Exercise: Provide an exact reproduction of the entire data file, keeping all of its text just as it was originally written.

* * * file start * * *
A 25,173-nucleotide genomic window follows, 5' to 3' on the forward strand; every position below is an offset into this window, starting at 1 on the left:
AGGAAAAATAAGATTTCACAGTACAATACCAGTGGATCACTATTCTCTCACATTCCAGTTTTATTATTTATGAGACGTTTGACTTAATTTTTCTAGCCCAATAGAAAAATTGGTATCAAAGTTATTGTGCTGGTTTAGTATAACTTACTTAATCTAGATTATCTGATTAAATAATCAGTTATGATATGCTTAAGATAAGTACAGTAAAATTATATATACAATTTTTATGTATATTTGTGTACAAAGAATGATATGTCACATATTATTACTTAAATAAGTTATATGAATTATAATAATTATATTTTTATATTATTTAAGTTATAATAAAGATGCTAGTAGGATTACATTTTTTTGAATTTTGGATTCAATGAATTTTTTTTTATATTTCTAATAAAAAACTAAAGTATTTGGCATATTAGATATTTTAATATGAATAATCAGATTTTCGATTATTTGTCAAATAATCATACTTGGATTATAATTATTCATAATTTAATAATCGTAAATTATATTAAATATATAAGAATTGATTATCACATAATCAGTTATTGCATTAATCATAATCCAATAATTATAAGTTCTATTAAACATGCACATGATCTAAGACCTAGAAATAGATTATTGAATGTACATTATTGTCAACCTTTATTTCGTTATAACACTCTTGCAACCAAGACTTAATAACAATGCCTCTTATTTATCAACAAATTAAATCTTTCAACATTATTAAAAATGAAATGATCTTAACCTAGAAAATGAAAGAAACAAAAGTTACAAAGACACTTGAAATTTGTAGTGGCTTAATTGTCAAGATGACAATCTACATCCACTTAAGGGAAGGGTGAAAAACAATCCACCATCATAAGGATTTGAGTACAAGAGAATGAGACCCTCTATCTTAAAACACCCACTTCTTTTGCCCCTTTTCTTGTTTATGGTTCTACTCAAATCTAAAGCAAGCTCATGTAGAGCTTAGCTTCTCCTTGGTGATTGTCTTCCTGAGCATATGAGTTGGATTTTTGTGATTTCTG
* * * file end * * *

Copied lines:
A 25,173-nucleotide genomic window follows, 5' to 3' on the forward strand; every position below is an offset into this window, starting at 1 on the left:
AGGAAAAATAAGATTTCACAGTACAATACCAGTGGATCACTATTCTCTCACATTCCAGTTTTATTATTTATGAGACGTTTGACTTAATTTTTCTAGCCCAATAGAAAAATTGGTATCAAAGTTATTGTGCTGGTTTAGTATAACTTACTTAATCTAGATTATCTGATTAAATAATCAGTTATGATATGCTTAAGATAAGTACAGTAAAATTATATATACAATTTTTATGTATATTTGTGTACAAAGAATGATATGTCACATATTATTACTTAAATAAGTTATATGAATTATAATAATTATATTTTTATATTATTTAAGTTATAATAAAGATGCTAGTAGGATTACATTTTTTTGAATTTTGGATTCAATGAATTTTTTTTTATATTTCTAATAAAAAACTAAAGTATTTGGCATATTAGATATTTTAATATGAATAATCAGATTTTCGATTATTTGTCAAATAATCATACTTGGATTATAATTATTCATAATTTAATAATCGTAAATTATATTAAATATATAAGAATTGATTATCACATAATCAGTTATTGCATTAATCATAATCCAATAATTATAAGTTCTATTAAACATGCACATGATCTAAGACCTAGAAATAGATTATTGAATGTACATTATTGTCAACCTTTATTTCGTTATAACACTCTTGCAACCAAGACTTAATAACAATGCCTCTTATTTATCAACAAATTAAATCTTTCAACATTATTAAAAATGAAATGATCTTAACCTAGAAAATGAAAGAAACAAAAGTTACAAAGACACTTGAAATTTGTAGTGGCTTAATTGTCAAGATGACAATCTACATCCACTTAAGGGAAGGGTGAAAAACAATCCACCATCATAAGGATTTGAGTACAAGAGAATGAGACCCTCTATCTTAAAACACCCACTTCTTTTGCCCCTTTTCTTGTTTATGGTTCTACTCAAATCTAAAGCAAGCTCATGTAGAGCTTAGCTTCTCCTTGGTGATTGTCTTCCTGAGCATATGAGTTGGATTTTTGTGATTTCTG